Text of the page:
BCSO shares hot car safety tips before summer heat arrives

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MACON, Georgia (41NBC/WMGT)– The National Highway Traffic Safety Administration held a conference to discuss a disturbing trend. In 2020, 25 children died in the US after being trapped in hot cars.

Captain Randy Chhabra from Austin-Travis County EMS, explained children can’t regulate their temperatures the same way adults can, making a hot car even more dangerous.

“Toddlers have an especially high risk for heat related illnesses because they have less body surface area to utilize to regulate their temperatures,” Chhabra explained.

Corporal Sahkera Wooten with the Bibb County Sheriff’s Office, says the inside of a car can get up to 43 degrees hotter than the temperature outside if left in the sun.

“So if it’s 90 degrees outside then that leaves that car 138 degrees. That’s hotter than any record-breaking temperature that Georgia has ever had,” Corporal Wooten said. “Imagine someone, especially a child, that cannot get out on their own, stuck inside of a car like that.”

Georgia has no laws against leaving children in the car. However, Corporal Wooten says if you see a child in distress in a hot vehicle take action immediately.

“If you see that a kid it’s an emergency going on or they’re sweating, by all means I would try to break that window to get that kid some air,” Wooten stated. “Then call the police so they can have EMS and fire rescue on the way.”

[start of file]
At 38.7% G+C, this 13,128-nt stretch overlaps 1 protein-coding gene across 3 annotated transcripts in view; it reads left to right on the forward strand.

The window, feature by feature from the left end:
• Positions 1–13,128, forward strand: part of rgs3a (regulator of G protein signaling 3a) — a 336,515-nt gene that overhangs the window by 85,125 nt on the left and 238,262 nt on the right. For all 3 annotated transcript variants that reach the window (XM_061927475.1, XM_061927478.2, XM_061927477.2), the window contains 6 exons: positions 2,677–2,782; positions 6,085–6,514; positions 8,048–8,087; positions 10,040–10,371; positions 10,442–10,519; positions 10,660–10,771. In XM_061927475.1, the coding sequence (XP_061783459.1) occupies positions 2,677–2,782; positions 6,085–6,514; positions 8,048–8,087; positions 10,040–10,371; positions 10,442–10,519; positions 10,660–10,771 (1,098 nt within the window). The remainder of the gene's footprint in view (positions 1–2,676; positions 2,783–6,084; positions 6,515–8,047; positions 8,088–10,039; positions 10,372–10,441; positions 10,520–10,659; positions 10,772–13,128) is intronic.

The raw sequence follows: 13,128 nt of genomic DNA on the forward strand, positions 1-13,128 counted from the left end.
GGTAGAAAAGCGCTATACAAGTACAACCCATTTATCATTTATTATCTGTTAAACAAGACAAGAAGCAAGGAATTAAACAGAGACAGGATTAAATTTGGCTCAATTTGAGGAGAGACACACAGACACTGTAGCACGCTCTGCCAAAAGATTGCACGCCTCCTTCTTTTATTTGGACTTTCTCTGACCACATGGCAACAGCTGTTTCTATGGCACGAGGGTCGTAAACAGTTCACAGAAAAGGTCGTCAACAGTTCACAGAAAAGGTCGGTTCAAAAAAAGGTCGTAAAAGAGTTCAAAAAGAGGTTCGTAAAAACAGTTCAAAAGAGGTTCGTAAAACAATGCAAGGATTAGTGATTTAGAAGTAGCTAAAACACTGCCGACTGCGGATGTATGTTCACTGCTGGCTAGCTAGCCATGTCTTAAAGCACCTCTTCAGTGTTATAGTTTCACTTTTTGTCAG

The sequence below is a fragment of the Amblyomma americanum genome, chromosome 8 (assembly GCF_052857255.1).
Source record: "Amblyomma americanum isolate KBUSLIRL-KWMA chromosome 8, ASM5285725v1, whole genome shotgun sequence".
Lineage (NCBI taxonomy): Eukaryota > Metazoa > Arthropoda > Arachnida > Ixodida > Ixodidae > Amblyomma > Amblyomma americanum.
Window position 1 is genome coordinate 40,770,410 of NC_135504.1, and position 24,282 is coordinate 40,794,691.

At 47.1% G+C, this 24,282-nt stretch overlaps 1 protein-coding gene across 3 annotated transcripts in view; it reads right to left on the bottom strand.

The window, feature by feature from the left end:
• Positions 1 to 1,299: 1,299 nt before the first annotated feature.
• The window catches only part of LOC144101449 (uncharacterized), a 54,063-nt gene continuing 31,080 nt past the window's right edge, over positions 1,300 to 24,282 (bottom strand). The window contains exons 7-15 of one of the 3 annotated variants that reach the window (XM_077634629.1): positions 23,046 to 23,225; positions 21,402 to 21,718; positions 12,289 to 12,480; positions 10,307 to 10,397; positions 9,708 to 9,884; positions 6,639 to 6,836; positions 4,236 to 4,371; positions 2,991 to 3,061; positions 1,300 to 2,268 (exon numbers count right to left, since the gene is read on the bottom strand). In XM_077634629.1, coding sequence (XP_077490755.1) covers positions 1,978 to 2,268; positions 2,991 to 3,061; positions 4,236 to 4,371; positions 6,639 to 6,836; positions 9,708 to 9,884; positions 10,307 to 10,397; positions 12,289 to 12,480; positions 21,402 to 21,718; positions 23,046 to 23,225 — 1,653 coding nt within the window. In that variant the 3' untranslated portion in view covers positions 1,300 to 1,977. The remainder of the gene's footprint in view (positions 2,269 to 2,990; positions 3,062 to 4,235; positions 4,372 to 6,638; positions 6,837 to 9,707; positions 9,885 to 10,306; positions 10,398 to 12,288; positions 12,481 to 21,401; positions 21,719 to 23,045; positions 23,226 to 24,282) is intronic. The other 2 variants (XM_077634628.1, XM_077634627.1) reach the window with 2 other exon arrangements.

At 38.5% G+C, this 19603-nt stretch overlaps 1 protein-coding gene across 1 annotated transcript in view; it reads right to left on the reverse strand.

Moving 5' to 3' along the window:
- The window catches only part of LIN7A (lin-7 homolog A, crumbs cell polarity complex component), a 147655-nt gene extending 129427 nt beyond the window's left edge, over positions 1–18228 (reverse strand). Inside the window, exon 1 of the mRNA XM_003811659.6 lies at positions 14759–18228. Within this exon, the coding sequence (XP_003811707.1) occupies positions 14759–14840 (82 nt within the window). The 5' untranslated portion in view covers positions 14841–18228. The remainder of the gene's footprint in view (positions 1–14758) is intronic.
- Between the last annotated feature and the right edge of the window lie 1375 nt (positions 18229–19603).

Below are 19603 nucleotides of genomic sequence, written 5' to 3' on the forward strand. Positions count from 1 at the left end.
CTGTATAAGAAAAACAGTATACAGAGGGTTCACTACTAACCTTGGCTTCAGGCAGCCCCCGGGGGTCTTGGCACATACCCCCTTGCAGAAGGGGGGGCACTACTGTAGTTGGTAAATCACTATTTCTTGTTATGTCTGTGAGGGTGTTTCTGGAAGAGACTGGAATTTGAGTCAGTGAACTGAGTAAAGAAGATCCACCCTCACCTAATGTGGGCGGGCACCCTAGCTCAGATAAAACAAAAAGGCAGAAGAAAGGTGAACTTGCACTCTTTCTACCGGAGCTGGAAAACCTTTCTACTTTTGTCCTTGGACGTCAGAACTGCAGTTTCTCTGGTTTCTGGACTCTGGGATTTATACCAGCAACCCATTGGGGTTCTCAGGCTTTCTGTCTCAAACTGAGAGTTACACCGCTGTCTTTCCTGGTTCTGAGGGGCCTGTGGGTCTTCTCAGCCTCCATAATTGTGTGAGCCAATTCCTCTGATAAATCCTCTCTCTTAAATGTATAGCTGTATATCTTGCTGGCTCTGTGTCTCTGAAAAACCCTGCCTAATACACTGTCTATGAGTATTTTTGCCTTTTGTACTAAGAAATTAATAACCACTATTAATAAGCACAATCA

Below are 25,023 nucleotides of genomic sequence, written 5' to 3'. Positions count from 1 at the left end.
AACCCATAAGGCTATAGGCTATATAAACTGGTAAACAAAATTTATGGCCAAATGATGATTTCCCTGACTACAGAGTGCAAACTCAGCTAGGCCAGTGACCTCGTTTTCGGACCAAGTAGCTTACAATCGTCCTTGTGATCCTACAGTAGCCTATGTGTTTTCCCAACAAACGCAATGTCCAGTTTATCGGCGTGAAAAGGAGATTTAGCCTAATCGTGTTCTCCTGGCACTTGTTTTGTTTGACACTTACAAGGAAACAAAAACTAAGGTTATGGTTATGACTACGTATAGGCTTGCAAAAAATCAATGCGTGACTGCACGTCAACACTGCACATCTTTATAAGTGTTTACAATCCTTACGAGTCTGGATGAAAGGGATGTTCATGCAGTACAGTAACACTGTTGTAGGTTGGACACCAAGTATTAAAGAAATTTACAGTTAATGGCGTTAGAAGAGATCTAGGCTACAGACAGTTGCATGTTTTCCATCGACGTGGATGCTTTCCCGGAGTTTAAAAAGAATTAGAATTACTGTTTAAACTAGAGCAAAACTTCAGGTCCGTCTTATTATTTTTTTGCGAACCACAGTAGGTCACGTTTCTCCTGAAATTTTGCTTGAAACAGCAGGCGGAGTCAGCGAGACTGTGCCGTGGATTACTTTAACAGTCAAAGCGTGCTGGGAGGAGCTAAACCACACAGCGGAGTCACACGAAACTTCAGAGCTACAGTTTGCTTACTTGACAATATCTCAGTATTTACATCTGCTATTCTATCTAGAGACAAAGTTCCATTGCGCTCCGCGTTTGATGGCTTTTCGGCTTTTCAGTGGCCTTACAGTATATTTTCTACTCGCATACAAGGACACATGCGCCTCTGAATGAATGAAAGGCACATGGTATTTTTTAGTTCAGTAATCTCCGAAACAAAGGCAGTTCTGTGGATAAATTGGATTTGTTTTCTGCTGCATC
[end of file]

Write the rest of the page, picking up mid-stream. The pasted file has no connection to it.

Bibb County Sheriff’s Office says put a phone or purse in the back seat to remind you to look before leaving your car.

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Peyton Lewis is a 20-year-old reporter from Stockbridge, Georgia. She graduated in December of 2019 with her Bachelor's Degree in Journalism from the University of Georgia. She found a love for reporting after receiving a video camera for her 8th birthday. She and her friends would make mock newscasts in her backyard other creative content. Peyton's love for writing and creating videos pushed her to pursue journalism. In order to kick-start her dream of being a reporter, she left the traditional high school experience at the age of 16 to attend Gordon State College as a full-time student. She graduated with her Associate's degree two weeks before graduating from high school. Previously, Peyton worked as a news intern for 11 Alive in Atlanta, a radio intern for the Joy FM, and a reporter/ technical manager for Grady Newsource. Peyton dreams to become an investigative reporter that leaves a lasting impact on the world around her. She loves Disney, dogs, spicy food, musicals, and her family. Peyton also enjoys reading, watching movies, cheering on the Dawgs, and going on new adventures.